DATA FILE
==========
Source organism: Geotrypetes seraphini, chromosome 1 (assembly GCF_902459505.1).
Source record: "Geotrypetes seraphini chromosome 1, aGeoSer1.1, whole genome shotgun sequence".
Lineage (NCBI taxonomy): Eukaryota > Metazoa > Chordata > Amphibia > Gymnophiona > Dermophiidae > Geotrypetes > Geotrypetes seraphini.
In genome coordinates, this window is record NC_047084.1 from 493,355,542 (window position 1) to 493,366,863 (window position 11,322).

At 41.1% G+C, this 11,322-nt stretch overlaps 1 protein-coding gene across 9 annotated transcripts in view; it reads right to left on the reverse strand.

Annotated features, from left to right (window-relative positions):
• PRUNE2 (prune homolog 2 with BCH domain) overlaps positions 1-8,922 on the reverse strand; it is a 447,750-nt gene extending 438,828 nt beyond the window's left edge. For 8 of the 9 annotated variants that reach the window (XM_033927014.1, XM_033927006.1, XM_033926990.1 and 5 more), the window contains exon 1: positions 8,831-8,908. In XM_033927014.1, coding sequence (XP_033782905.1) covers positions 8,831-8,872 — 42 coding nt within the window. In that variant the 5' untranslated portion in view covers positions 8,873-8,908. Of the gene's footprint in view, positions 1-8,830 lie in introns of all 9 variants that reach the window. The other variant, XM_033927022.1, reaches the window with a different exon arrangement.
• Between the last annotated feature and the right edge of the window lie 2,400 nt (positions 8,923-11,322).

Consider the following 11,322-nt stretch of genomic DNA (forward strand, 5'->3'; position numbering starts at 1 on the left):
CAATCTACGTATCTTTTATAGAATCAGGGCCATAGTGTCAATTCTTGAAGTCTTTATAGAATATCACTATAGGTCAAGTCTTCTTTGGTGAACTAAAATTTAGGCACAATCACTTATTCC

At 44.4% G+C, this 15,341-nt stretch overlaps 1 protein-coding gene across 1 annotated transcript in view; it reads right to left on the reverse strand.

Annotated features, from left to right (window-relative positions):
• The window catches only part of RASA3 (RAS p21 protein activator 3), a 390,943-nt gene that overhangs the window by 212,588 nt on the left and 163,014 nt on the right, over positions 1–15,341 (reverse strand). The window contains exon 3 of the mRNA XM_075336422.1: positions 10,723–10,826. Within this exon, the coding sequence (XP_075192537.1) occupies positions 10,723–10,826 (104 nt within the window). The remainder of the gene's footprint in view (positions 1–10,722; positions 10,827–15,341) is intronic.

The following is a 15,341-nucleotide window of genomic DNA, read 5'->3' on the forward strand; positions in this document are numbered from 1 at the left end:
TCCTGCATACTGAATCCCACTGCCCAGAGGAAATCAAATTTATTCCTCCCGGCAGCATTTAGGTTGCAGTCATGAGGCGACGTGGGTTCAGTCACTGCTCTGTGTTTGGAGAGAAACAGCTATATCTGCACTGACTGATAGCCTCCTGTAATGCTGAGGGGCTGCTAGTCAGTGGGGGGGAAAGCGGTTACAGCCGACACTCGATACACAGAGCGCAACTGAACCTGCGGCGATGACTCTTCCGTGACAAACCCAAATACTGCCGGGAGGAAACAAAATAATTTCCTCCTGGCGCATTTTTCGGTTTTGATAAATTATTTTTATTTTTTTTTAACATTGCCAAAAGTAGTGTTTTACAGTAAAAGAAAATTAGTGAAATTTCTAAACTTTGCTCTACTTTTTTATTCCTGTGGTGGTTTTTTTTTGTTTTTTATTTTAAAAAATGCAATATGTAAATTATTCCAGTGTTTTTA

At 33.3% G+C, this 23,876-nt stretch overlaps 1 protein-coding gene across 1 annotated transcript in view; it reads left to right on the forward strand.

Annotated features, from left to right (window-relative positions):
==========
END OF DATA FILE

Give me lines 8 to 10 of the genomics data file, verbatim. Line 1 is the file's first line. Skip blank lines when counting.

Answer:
• Between the last annotated feature and the right edge of the window lie 2,400 nt (positions 8,923-11,322).

Consider the following 11,322-nt stretch of genomic DNA (forward strand, 5'->3'; position numbering starts at 1 on the left):
CAATCTACGTATCTTTTATAGAATCAGGGCCATAGTGTCAATTCTTGAAGTCTTTATAGAATATCACTATAGGTCAAGTCTTCTTTGGTGAACTAAAATTTAGGCACAATCACTTATTCC